Look for “CONFIG_LOCALVERSION”. In my case, mine is set to: CONFIG_LOCALVERSION=”.001″ this will put a .001 at the end of the kernels versions tring, and also after the module version number. Example: /lib/modules/

After you are done with menuconfig, simply exit out of “make menuconfig” and save your config.


5) Now it’s time to start the compiling process. Typing “make” will compile the kernel, and typing “make modules_install” will build the modules and install them to the “/lib/modules” directory.


make modules_install


If the building completed then you have successfully built a linux kernel for the Raspberry Pi and also built/installed the modules that come along with it… We aren’t done yet though. We issue a cd.. to get out of the kernel source directory and back in to the directory that holds it.


6) Next we need to download the Raspberry Pi tools which will contain a python application called “imagetool-uncompressed.py”.

wget https://github.com/raspberrypi/tools/zipball/master

mv master tools.zip

unzip tools.zip

We have downloaded the tools, and unzipped them. It might be an idea to issue a “ls” to note the name of the directory it created.


7) No we need to enter the tools directory. In my case the directory was called “raspberrypi-tools-772201f” but it will be different for you. After we will build the image.

cd raspberrypi-tools-772201f/

cd mkimage/

python2 imagetool-uncompressed.py /path/to/kernel/source/raspberrypi-linux-f679f05/arch/arm/boot/Image

Note, you will have to also change the directory after the imagetool command to directory where you built your kernel. Once this runs, you will be left with a kernel.img file inside of the directory you are currently in. First we will back up the existing kernel, then copy the new kernel to your /boot/ directory.

IMPORTANT: Once you overwrite your existing kernel, if your kernel build was bad, or you don’t have what’s needed to boot, your kernel MAY not boot. This will cause you to restore your old kernel which I am NOT going in to in this blog post!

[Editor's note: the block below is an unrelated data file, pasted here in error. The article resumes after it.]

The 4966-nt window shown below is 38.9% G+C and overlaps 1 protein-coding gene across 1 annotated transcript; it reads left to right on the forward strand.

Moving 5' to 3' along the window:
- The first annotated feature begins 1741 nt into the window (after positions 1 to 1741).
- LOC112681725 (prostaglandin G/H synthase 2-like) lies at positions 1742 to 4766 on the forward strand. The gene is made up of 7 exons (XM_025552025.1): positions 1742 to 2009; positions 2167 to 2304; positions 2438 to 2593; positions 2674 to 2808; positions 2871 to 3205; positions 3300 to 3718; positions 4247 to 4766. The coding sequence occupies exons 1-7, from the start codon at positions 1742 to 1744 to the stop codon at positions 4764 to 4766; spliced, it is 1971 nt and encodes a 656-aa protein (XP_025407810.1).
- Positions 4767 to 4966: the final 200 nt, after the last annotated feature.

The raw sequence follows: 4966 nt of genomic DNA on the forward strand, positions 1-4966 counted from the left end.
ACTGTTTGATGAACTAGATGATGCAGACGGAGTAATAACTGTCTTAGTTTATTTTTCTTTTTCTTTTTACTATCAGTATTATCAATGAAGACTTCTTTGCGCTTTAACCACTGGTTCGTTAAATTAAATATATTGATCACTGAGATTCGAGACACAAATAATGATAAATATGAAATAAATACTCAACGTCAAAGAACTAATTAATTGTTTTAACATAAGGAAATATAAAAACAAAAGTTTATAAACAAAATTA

mv /boot/kernel.img /boot/kernel.img.bak

cp kernel.img /boot/

Above, we have changed the name of your current kernel and added a .bak to the end. Then we copied the new kernel made to the boot directory.


Now you can simply reboot your Raspberry Pi, and BAM, with luck you’ll be running your own kernel.


PS. If you ever want to back this kernel up, all you need to do is copy kernel.img (in /boot/) to a safe place, and make a copy of your /lib/modules/kernelversion (in my case /lib/modules/ directory. If you ever re-image your Pi and want to use the kernel you just built, you can copy the kernel.img and the modules directory to the new image and you are good to go! Might also be worth while to make a backup of your kernel sources and imagetool if you need it again!

Jun 292012

As most of you have read, I received 2 X Raspberry Pi the other day. I’ve been actively hacking and working away on these lovely little devices.

An updated post on setting up a Raspberry Pi as an iSCSI Target can be found here!

One of the projects I wanted to do, was get Lio-Target (iSCSI Target) running on the Pi. I know that the Pi doesn’t have gigabit networking, but I thought this would still be an interesting proof of concept. Anyways, I got it running, and I have succesfully connected to a USB storage device which was configured as a iSCSI target on my Pi, from my Windows 7 workstation.

This is a brief overview, I will be providing instructions in detail at a later date. Here’s how I did it:

1) Download Fedora 17 for ARM (build for Raspberry Pi).

2) Put latest Firmware and Kernel from Raspberry Pi github repo on to the boot partition. Resize my 16GB card so I have boot, root, and a 2 GB swap.

3) Download snapshot of Raspberry Pi kernel sources. I built the iSCSI Target as modules (I also threw in some other stuff for future projects but it’s not important right now).

3) Install compilers, libraries, etc for kernel build process.

4) Compile kernel

5) Build Raspberry Pi kernel image using Raspberry Pi image tools on github repo, copy to boot.

6) Boot off new kernel